Book review: Artificial intelligence for Humans: Volume 3 Deep Learning and Neural Networks by Jeff Heaton

heaton-vol3Deep learning and neural networks are receiving more attention these days, you may have seen the nightmarish images generated using this technology by Google Research. I picked up Artificial Intelligence for Humans: Volume 3 Deep Learning and Neural Networks by Jeff Heaton to find out more since the topic fits in with my interests in data science and machine learning. There doesn’t seem to be much in the way of accessible, book length treatments of this relatively new topic. Most other offerings on Amazon have publication dates in the future.

It turns out that Artificial Intelligence for Humans is the result of a Kickstarter campaign, so far the author has funded three volumes on artificial intelligence by this route: two of them for around $18,000 and on for around $10,000. I paid £16 for the physical book which seems like a reasonable price. I think it is a pretty well polished product, it doesn’t quite reach the editing and production levels of a publisher like O’Reilly but it is at least as good as other technical publishers. The accompanying code examples and web site are really nicely done.

Neural networks have been around for a long time, since the 1940s, and see period outbreaks of interest and enthusiasm. They are modelled, loosely on the workings of biological brains with “neurons” connected together with linkages of different weights which can be trained to perform tasks such as image recognition, classification and regression. The “neurons” are grouped into layers with an input layer, where data enters, feeding into potentially multiple successive “hidden” layers finally leading to an output layer of neurons where results are read off. The output of a neuron is calculated by summing its inputs multiplied by the weights of the inputs and feeding the result through an “activation function”. The training process is used to optimise the weights, and may also evolve the structure of the network.

I remember playing with neural networks in the 1980s, typing a programme into my Amstrad CPC464 from a magazine which recognised handwritten digits, funnily enough this is still the go to demonstration of neural networks! In the past neural networks have not gained traction because of the computational demands of training. This problem appears to have been solved with new algorithms and GPU-based computation. A second innovation is the introduction of techniques to evolve the structure of neural networks to do “deep learning”.

Much of what is presented is familiar to me from my reading on machine learning (supervised and unsupervised learning, regression and classification), image analysis (convolution filters), and old-fashioned optimisation (stochastic gradient descent, Levenberg-Marquardt, genetic algorithms and stimulated annealing). It does lead me to wonder sometimes whether there is nothing new under the sun and that many of these techniques are simply different fields of investigation re-casting the same methods in their own language. For example, the LeNET-5 networks used in image analysis contain convolution layers which act exactly like convolution filters in normal image analysis, the max pool layers have the effect of downscaling the image. The combination of these one would anticipate to give the same effect as multi-scale image processing techniques.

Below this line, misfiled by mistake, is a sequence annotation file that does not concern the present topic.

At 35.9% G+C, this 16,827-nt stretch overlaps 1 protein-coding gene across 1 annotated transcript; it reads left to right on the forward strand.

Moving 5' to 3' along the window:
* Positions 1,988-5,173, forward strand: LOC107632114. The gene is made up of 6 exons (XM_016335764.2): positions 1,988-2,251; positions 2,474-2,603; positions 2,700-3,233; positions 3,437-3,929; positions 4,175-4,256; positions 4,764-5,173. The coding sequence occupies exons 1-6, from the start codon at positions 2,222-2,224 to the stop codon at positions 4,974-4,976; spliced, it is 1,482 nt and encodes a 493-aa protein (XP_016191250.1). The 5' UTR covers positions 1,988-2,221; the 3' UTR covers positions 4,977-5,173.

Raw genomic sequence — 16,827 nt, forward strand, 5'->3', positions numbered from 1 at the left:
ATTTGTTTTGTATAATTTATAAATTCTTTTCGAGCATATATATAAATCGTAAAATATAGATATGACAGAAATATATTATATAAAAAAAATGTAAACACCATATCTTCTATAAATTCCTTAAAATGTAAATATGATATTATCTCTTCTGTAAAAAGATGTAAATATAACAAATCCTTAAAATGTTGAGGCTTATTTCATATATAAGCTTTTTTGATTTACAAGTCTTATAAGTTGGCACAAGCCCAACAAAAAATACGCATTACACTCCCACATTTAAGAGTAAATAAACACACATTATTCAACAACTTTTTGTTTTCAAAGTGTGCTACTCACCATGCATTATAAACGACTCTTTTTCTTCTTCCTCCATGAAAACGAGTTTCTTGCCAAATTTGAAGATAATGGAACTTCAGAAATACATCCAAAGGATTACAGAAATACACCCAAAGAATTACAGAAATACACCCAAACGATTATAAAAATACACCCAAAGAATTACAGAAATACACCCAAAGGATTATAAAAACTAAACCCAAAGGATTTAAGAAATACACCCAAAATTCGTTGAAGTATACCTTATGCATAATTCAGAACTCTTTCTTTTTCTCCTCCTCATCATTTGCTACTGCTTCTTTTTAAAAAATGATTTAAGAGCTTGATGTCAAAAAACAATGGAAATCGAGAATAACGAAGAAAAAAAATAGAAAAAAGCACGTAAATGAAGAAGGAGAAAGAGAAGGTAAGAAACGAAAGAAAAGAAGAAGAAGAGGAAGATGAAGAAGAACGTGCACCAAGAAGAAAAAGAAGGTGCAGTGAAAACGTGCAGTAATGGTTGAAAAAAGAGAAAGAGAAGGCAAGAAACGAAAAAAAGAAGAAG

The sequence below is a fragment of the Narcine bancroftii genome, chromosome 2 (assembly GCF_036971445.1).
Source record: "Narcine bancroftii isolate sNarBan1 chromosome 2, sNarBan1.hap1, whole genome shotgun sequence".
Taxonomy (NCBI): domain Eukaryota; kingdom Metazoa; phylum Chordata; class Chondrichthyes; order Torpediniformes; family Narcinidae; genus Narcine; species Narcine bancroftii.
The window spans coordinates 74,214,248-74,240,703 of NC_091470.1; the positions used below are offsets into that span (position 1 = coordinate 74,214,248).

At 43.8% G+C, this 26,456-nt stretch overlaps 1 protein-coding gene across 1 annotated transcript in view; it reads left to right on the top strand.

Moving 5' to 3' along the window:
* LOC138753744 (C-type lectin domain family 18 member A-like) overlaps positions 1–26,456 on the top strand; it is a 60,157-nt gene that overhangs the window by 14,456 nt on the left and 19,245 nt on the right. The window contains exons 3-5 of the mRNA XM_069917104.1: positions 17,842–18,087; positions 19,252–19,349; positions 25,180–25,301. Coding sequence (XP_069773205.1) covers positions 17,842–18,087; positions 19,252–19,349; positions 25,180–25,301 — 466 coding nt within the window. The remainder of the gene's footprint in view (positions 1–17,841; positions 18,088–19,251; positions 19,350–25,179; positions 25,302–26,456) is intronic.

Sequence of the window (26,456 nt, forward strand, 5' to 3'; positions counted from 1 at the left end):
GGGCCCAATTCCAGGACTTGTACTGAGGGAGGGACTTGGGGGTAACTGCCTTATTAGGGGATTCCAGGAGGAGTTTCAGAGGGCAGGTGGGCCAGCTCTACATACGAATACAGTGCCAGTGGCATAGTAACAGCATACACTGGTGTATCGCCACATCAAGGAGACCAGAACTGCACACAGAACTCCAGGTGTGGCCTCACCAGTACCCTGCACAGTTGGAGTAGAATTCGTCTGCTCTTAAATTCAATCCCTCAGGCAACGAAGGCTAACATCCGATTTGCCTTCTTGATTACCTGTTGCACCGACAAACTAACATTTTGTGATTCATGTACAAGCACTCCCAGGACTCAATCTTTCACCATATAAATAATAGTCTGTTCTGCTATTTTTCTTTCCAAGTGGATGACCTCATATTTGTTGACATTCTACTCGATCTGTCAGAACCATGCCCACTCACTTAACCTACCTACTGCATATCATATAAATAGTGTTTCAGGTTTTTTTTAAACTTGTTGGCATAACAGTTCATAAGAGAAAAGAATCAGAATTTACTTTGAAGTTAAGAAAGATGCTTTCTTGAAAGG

The book provides a good summary on the fundamentals of neural networks, how they are built and trained, what different variants are called and then goes on to talk in more detail about the new stuff in deep learning. It turns out the label “deep” is applied to neural networks with more than two layers, which isn’t a particularly high bar. It isn’t clear whether this is two layers including the input and output layers or two layers of hidden neurons. I suspect it is the latter. These “deep” networks are typically generated automatically.

As the author highlights, with the proliferation of easy to use machine learning and neural network libraries the problem is no longer the core algorithm rather it is the selection of the right model for your particular problem and optimising the learning and evaluation strategy. As a Pythonista it looks like the way to go is to use the NoLearn and Lasagna libraries. A measure of this book is that when I go to look at the documentation for these projects the titles at least make sense.

The author finishes off with a description of his experience with doing a Kaggle challenge. I’ve done this, it’s a great way of getting some experience in machine learning techniques on nearly real problems. I thought the coverage was a bit brief but it highlighted how neural networks are used in combination with other techniques.

This isn’t an in depth book, but it introduces all the useful vocabulary and the appropriate libraries to start work in this area. And as a result I’m off to try t-SNE on a problem I’m working on, and then maybe try some analysis using the Lasagna library.